Because of Her, He’s a Better Man
My Dad isn’t who he used to be.
When my daughter Evie came along, he changed.
As if by magic, he started to notice things he hadn’t noticed before.
He began to see the things he HAD noticed a little bit differently, too.
He was the first person to form a special connection with Evie aside from her Dad and I.
It was obvious to my parents when Evie was just a few months old that something was different about her. She wasn’t like other babies they had experienced.
She didn’t want to be cuddled by anyone but me, she wouldn’t look them in the eye and smile at them, and when they tried to babysit her it always ended quickly. She would scream for hours and there was no consoling her until she was back in my arms.
I was surprised that my Dad took it all in stride. He seemed to accept early on that this granddaughter of his did things in her own way and time and it ignited a spark of determination in him instead of a simmering frustration, like I expected.
He became an observer, studying Evie from a respectful distance, dedicated to finding a way to connect with her on her terms.
He was patient, making sure not to push boundaries, slowly earning the trust of the little girl who liked to line up her toys instead of play with them.
He started a routine with her, a game of sorts. Every time they were together, he made a funny sound with his mouth, a whistle or his go-to, a Donald Duck impersonation. He would let her inspect his mouth for the source of the sound and pull at his beard, which fascinated her.
My Dad gave her something to remember him by, something to look forward to each time she saw him.
Before long, the first thing Evie did when she saw her Grandpa was reach for him with anticipation, waiting expectantly for those sounds of his.
My Dad would play on the floor beside her with magnets or puzzles, pointing out colors, numbers and letters. He didn’t pressure interaction, sometimes he just sat and watched her play, giving her space but making a point to be present and just sit with her.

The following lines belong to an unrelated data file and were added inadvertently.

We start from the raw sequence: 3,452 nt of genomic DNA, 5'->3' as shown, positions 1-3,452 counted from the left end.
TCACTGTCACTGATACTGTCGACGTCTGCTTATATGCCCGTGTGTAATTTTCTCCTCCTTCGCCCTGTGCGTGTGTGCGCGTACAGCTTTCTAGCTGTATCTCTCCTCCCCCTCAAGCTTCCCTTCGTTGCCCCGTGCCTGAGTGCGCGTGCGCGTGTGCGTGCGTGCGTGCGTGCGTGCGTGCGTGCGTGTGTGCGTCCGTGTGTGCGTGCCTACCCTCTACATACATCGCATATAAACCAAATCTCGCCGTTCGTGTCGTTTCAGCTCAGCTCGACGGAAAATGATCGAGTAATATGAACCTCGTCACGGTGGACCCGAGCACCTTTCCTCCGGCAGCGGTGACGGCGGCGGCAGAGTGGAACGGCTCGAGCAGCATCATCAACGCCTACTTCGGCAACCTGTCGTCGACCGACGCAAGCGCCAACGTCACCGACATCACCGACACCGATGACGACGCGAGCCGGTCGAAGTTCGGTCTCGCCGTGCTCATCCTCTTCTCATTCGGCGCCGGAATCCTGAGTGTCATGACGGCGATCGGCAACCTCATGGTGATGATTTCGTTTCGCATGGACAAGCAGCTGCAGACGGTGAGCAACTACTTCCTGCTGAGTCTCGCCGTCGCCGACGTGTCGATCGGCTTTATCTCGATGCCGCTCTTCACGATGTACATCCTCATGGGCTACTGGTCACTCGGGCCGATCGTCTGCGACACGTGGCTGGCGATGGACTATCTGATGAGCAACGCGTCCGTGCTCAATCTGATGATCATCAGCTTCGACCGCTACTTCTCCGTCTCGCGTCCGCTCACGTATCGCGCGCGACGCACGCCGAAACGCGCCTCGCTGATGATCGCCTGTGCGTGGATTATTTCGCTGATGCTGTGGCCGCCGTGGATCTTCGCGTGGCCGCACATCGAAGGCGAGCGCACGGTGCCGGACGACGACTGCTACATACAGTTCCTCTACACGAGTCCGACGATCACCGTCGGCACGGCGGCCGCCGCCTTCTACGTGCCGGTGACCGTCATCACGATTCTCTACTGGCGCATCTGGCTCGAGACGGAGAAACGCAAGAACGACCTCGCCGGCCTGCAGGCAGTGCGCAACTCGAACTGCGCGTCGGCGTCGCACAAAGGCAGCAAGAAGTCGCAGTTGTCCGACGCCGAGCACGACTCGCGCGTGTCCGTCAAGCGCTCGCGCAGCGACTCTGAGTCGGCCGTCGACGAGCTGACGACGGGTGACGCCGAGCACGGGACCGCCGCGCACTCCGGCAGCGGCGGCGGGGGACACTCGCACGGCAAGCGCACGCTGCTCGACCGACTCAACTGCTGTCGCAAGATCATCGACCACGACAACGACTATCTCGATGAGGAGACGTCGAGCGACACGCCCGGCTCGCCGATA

Slowly but surely he became one of her favorite people. They developed their own special form of affection, Evie would lean in and press her chin or forehead against his, resting it there for a few seconds.
This is still one of her most common forms of affection, she doles out forehead presses sparingly to special people only once they have earned a spot in her circle of trust, but generously to those she loves deeply, like her Grandpa.
If someone told me when I was fifteen that my Dad would become one of the most important and cherished people in my life, I wouldn’t have been able to picture it, let alone believe it.
We butted heads for most of my youth, both of us guilty of pushing each other’s buttons, often on purpose.
I was a difficult child in a lot of ways, I was anxious and emotional and he didn’t have a lot of patience to deal with that back then.
Evie was the catalyst for positive change in our relationship. Evie makes a positive impact on many people in her proximity, even strangers.
It’s hard not to feel an air of magic in her presence, her aura draws people in and then pulls out the best parts of them, opens up their eyes and minds and hearts.
It doesn’t take people long to notice she’s different, you can feel a shift in the atmosphere once they do. They feel awkward and pretend not to see us sometimes, we become momentarily invisible.
But Evie was born to be seen and people can’t help but be taken with her. Most of them end up peeking, grinning, giving a little wave, a nod of acknowledgment, some even come over to say hi or ask well intended questions.
She helps people appreciate diversity and see that different can be beautiful, wonderful, interesting, refreshing, freeing.
She helped my Dad see that appearances can be deceiving and making assumptions is ignorant.
He used to think children who acted up in public needed more discipline, end of story. Kids who couldn’t behave should stay home where they weren’t disturbing the peace of others.
It wouldn’t have crossed his mind that some kids or even adults who look ‘normal’ might have a disability or disorder.
He doesn’t think that way anymore.
He’s more empathetic.
Slower to judge.
Quicker to give grace.
He’s himself, but wiser.
He’s still a husband, a father, a Grandpa, a son, a brother, a friend.
He’s just a better one now.
Because of Evie, he’s a better man.
Written by, Jill Kakoske
Jill Kakoske is wife, middle school teacher, lover of pets and Mom to one daughter, Evie, who is Autistic. She lives in small town Saskatchewan, Canada, and enjoys spending time reading, relaxing with friends and family and writing about her experiences being Evie‘s mom. You can find her on Instagram and Facebook under Evie The Explorer or check out her website www.evietheexplorer.com
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